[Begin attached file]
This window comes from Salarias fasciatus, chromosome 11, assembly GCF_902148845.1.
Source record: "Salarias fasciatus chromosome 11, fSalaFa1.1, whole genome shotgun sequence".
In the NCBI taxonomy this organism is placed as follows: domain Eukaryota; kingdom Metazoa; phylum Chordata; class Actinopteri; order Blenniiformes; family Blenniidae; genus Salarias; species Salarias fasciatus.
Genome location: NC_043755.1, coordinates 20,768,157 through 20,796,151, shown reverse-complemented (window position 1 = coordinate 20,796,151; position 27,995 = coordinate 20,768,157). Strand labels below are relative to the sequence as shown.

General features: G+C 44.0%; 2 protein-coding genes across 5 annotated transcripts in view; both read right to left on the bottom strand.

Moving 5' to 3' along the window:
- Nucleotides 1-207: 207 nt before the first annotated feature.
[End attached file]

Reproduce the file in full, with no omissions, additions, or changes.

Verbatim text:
This window comes from Salarias fasciatus, chromosome 11, assembly GCF_902148845.1.
Source record: "Salarias fasciatus chromosome 11, fSalaFa1.1, whole genome shotgun sequence".
In the NCBI taxonomy this organism is placed as follows: domain Eukaryota; kingdom Metazoa; phylum Chordata; class Actinopteri; order Blenniiformes; family Blenniidae; genus Salarias; species Salarias fasciatus.
Genome location: NC_043755.1, coordinates 20,768,157 through 20,796,151, shown reverse-complemented (window position 1 = coordinate 20,796,151; position 27,995 = coordinate 20,768,157). Strand labels below are relative to the sequence as shown.

General features: G+C 44.0%; 2 protein-coding genes across 5 annotated transcripts in view; both read right to left on the bottom strand.

Moving 5' to 3' along the window:
- Nucleotides 1-207: 207 nt before the first annotated feature.